Night-time driving tips

Driving tips and other life stuff

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Driving at night can feel very different from driving in the daytime, especially when you are a new driver. In low light you can’t see colours or judge distances as well as in daylight, and your peripheral vision is also reduced.

So with struggling to see on poorly lit roads to being dazzled by oncoming traffic, there’s a lot to get used to and it can be dangerous.

Be aware: Prescription and over the counter medications can make you drowsy - always check the small print and make sure you're not over the legal drug drive limits.
  1. Stay alert and stay sober

    We hope it goes without saying that you shouldn’t drink alcohol and drive but also be aware that prescription and even over the counter medications can make you drowsy. Add to that the fact that you’re naturally sleepier at night and you could put yourself and others at risk.

    If you’re feeling tired, a cup of coffee can help in the short term, but ultimately you need to take a break. Avoid loading up on high carb foods which can also make you sleepy and if possible, take a friend along for the ride – though beware of drunk friends late at night who will prove more of a distraction than a help!

  2. Look after your lights

    Always make sure your lights are working, clean and properly angled

    First up, make sure all your lights work - your headlights and your rear and brake lights. If anything isn’t working you need to get it sorted straight away - bulbs can be replaced for just a few pounds.

    You also need to keep your lights clean with a regular wipe down, and if you have an older car make sure the plastic cover hasn’t hazed or tarnished over time. You can buy a polish kit to remove any signs of aging.

    Find out more about how to use your car lights properly.

  3. And make sure you use them properly

    You’ll already know to turn your high beams on in unlit areas and off again when you reach an area with street lighting, but make sure you also turn them off as soon as you see another car approaching or if you come up behind a car driving ahead. You don’t want to blind other drivers!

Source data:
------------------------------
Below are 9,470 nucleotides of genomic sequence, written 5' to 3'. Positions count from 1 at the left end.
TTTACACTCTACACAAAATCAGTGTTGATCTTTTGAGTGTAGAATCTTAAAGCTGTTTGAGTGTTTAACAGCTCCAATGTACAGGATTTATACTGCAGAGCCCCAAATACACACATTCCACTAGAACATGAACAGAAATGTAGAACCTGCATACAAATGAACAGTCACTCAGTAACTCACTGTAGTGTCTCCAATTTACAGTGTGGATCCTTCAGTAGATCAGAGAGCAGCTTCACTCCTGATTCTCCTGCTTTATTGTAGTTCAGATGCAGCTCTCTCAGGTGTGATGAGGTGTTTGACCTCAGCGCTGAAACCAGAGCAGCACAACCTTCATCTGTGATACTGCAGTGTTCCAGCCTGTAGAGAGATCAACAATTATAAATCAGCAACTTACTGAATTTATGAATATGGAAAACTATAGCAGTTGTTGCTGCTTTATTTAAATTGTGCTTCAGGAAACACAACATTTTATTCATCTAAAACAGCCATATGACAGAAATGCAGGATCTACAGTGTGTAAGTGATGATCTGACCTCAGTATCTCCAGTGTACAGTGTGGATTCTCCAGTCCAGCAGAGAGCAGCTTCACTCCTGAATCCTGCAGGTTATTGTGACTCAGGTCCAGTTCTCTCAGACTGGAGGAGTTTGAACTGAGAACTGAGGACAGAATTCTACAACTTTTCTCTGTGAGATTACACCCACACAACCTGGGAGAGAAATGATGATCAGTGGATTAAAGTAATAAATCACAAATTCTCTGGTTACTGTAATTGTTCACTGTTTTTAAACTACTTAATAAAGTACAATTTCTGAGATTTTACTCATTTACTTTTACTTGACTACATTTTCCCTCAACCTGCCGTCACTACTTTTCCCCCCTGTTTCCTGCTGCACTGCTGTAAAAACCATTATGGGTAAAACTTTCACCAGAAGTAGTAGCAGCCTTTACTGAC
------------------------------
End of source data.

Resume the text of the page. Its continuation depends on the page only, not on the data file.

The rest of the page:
It’s also important to turn your fog lights off unless it is actually foggy - without the fog to diffuse this light it will be bright and blinding to oncoming traffic.

    If you’re driving in an unfamiliar car, always take a few minutes to get used to the controls. Make sure you know where the lights are and how to turn the full beams on and off BEFORE you start driving.
  4. Look away from the light

    If someone drives towards you with bright lights it can be hard not to stare right into them - but that can be seriously distracting and even painful for your eyes. Try to look slightly away from other lights on the road focusing on the road markings to guide you and if someone behind your has their full beams on, just adjust your rearview mirror.

  5. Wipe your windscreen

    Your windscreen might look spotless in the daytime but once you have lights reflecting off it, any streaks can quickly become an irritation. Don’t be tempted to use your hands which will just add to the problem by leaving grease marks - keep a microfibre cloth handy to wipe away any smears or smudges.

  6. Make the most of your mirrors

    Dirty mirrors can produce a glare in your eyes from the lights of cars behind you - so keep them clean. You can always adjust the angle downwards just slightly so you can still see other cars while keeping the lights out of your eyes.

  7. Use the cat’s eyes

    If you’re driving in the dark and you’re struggling to see, knowing the colour codes for the reflective cat’s eyes used to mark road edges can be really useful - here’s a quick refresher:

    • Red studs mark the hard shoulder
    • Amber marks the central reservation
    • Green motorway studs mark exit and entry slip roads
  8. Know where you’re going

    Even roads you know well can look different in the dark so check your route in advance and make sure you know where you’re going. Many people find having satnav invaluable - just make sure you program it before you set off and adjust the settings for night time.

    Find out more about how to drive with a satnav.

  9. And just in case...

    Keep your mobile charged and have a torch and a high vis jacket stashed in your boot. Of course these are useful in the daytime too if you do have an emergency - but at night they are essential kit!


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Jess passed her test first time at 17 and took to the busy London streets in a battered but beloved 1988 white Fiat Uno. She writes for ingenie's Young Driver's Guide and blog. You can follow Jess on .